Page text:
Well, long story short, the notification issue has stopped, as I’ve blocked Hootsuite from giving me any more notifications – I’ve had to block it from within my iPhone settings, as disabling them on Hootsuite didn’t seem to work, strangely.
I later received an email to tell me that this bug was caused by something that, in all honesty, I already suspected. Here’s the cause of this notifications issue: it’s because my iPhone’s language is set to Italian. Yup.
While I do appreciate the email and the time taken to explain the issue to me, there’s one paragraph that struck me a bit. Here’s the fix that the Hootsuite Customer Advocate sent me:
“In the meantime, since you’re clearly quite comfortable using English, I suggest you adjust your device’s language settings to English, as that will fix the issue.”
Er, no. My phone is set to Italian not because I’m trying to be fancy, or because I’m trying to learn Italian – see, I am Italian, born and bred, and as such Italian just so happens to be my mothertongue. Technically, English is only my 3rd language. Yes, I am quite comfortable using English, as I have been my whole life, as I have been in the past 7 years living in dear ol’ London. However, I’m not changing my phone’s language to suit a bug that isn’t going to be resolved any time soon due to developers and the usual time it takes Apple to approve apps.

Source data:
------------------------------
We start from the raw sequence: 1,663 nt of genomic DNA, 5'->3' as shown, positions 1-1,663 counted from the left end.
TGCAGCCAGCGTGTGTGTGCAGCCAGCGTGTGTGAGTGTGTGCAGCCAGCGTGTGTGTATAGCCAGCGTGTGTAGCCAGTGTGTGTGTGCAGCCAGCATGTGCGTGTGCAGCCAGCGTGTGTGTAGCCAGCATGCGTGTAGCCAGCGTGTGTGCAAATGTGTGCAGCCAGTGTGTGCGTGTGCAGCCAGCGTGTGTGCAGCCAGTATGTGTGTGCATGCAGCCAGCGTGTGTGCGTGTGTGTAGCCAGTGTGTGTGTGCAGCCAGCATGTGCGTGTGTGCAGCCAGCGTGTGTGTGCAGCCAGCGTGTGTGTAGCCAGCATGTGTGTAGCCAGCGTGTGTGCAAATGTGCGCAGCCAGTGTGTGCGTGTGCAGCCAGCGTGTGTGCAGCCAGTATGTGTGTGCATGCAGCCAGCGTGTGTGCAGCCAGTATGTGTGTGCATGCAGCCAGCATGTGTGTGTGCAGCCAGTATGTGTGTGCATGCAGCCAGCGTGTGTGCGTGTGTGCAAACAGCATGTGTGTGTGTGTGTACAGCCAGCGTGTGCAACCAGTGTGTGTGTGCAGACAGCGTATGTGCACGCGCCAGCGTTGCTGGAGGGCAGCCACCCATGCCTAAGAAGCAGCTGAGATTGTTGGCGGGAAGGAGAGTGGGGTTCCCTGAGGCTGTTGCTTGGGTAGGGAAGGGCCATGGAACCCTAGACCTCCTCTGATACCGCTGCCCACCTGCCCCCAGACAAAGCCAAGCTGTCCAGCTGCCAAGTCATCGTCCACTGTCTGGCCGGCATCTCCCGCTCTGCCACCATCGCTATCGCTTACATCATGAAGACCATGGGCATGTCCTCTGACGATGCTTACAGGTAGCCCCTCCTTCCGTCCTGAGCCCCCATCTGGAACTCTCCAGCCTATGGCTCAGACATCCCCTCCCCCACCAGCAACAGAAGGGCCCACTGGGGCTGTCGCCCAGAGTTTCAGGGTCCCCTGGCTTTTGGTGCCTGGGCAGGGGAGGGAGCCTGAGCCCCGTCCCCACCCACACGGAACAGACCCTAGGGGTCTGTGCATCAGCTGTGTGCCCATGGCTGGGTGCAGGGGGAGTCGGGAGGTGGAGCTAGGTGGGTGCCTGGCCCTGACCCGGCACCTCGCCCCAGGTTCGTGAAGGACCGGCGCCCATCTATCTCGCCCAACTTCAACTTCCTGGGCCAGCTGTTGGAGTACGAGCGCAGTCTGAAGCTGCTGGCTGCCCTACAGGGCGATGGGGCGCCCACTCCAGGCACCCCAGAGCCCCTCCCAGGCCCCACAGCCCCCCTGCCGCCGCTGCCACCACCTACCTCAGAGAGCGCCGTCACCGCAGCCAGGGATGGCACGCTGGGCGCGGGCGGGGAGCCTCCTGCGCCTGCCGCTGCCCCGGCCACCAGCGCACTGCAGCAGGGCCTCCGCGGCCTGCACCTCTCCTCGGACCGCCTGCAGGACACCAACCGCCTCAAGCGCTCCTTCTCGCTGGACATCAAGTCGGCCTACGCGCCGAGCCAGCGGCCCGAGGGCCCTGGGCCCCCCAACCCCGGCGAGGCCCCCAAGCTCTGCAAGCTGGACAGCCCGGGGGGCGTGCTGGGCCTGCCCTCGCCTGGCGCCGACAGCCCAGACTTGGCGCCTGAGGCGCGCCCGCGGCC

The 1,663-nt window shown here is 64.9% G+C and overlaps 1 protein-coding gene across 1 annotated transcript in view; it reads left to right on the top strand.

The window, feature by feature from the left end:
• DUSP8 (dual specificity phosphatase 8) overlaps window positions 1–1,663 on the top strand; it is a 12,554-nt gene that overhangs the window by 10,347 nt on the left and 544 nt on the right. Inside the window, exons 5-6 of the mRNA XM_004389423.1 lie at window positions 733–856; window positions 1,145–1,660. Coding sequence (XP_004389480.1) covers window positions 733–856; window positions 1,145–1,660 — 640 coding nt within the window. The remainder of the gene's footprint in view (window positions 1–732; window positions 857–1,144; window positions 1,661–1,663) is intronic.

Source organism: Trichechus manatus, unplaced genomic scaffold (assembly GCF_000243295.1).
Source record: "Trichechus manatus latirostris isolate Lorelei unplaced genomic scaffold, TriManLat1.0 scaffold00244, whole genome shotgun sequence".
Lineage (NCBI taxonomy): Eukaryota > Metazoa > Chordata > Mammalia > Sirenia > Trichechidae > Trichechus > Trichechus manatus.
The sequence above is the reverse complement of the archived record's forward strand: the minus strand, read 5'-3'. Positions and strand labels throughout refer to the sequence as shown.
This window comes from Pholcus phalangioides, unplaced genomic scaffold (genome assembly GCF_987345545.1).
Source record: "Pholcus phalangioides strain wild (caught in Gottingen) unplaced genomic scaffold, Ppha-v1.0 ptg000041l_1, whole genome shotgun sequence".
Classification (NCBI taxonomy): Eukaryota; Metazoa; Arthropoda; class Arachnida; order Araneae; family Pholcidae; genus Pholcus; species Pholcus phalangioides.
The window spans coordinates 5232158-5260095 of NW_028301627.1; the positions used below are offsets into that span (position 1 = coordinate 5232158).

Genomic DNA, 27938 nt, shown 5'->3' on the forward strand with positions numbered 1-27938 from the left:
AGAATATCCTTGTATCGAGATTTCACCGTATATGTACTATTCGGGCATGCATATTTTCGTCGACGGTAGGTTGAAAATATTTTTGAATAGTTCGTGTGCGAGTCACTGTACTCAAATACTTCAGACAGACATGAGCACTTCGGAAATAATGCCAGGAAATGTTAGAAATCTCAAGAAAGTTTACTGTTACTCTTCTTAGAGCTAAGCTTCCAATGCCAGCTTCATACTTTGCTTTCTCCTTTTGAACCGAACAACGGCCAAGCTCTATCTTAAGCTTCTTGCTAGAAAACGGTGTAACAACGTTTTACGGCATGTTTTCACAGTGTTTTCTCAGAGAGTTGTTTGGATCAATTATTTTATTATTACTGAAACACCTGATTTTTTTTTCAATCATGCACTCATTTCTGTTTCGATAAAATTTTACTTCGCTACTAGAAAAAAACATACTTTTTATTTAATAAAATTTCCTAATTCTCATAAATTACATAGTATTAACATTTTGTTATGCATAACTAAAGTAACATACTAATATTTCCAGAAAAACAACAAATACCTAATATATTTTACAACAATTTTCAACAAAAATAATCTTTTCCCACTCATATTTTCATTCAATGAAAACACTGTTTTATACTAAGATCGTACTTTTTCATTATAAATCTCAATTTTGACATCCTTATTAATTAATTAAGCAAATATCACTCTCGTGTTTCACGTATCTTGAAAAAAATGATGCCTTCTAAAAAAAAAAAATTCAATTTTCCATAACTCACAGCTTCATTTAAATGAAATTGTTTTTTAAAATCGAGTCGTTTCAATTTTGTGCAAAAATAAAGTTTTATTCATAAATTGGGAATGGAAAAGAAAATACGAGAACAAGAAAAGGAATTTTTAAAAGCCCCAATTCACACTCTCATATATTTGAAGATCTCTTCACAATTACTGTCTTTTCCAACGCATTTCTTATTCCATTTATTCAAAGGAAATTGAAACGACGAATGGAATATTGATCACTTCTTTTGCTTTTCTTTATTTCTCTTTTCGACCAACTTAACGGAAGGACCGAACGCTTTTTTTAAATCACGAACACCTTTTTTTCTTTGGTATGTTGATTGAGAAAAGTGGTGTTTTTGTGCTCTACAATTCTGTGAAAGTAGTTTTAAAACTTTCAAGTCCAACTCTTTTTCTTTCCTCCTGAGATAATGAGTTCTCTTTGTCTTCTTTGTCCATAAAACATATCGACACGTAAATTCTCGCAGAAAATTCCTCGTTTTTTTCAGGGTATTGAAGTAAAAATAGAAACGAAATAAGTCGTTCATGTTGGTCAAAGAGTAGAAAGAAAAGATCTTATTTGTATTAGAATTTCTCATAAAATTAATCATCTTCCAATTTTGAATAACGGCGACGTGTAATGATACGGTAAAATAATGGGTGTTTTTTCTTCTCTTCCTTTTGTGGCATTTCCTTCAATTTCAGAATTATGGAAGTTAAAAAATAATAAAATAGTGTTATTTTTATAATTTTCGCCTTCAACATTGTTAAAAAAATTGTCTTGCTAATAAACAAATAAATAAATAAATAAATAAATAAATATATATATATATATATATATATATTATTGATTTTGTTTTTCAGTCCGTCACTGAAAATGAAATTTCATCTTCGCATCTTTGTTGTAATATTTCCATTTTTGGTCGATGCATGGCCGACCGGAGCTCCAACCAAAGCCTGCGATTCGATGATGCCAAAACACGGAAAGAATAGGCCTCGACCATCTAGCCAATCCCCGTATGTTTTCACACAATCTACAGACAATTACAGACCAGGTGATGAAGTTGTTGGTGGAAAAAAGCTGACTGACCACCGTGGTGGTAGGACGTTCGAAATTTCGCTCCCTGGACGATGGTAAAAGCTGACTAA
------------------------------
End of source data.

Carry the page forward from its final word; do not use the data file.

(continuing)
Most of the apps I use are in Italian, and I’m very reasonable when it comes to developers not adding an Italian localisation to their app – I’ve worked on a project where I had to translate a whole app into Italian, so trust me I know how difficult it can be accommodating other languages other than the main one you want to target. However, I love it when I open a newly downloaded app and I see that (A) the app detected my iPhone’s language and it’s switched to Italian to accommodate that, or (B) the app has a list of supported languages, and it so happens to have ‘Italian’ as one of the options. Sweet! However, if an app is English-only it’s no big deal – like the Hootsuite Customer Advocate said, I’m ‘clearly quite comfortable using English‘. However, I do not understand how an app that is marketed as “international-ready with translation to/from over 50 languages” can fail at showing notifications if you don’t use English, and the fix fort that switching your device language to English if you’re ‘clearly quite comfortable using English‘.
Post-Twitter chat I spent some time looking through my timeline and interacting with people, as I usually do. In doing so I noticed a couple more things within Hootsuite:
– why, when I look at someone’s profile, I get the option to follow AND unfollow that person at the same time? I know I’ve mentioned this before, but it still intrigues me… There must be a reason, but I can’t seem to find it; [engagement: -1]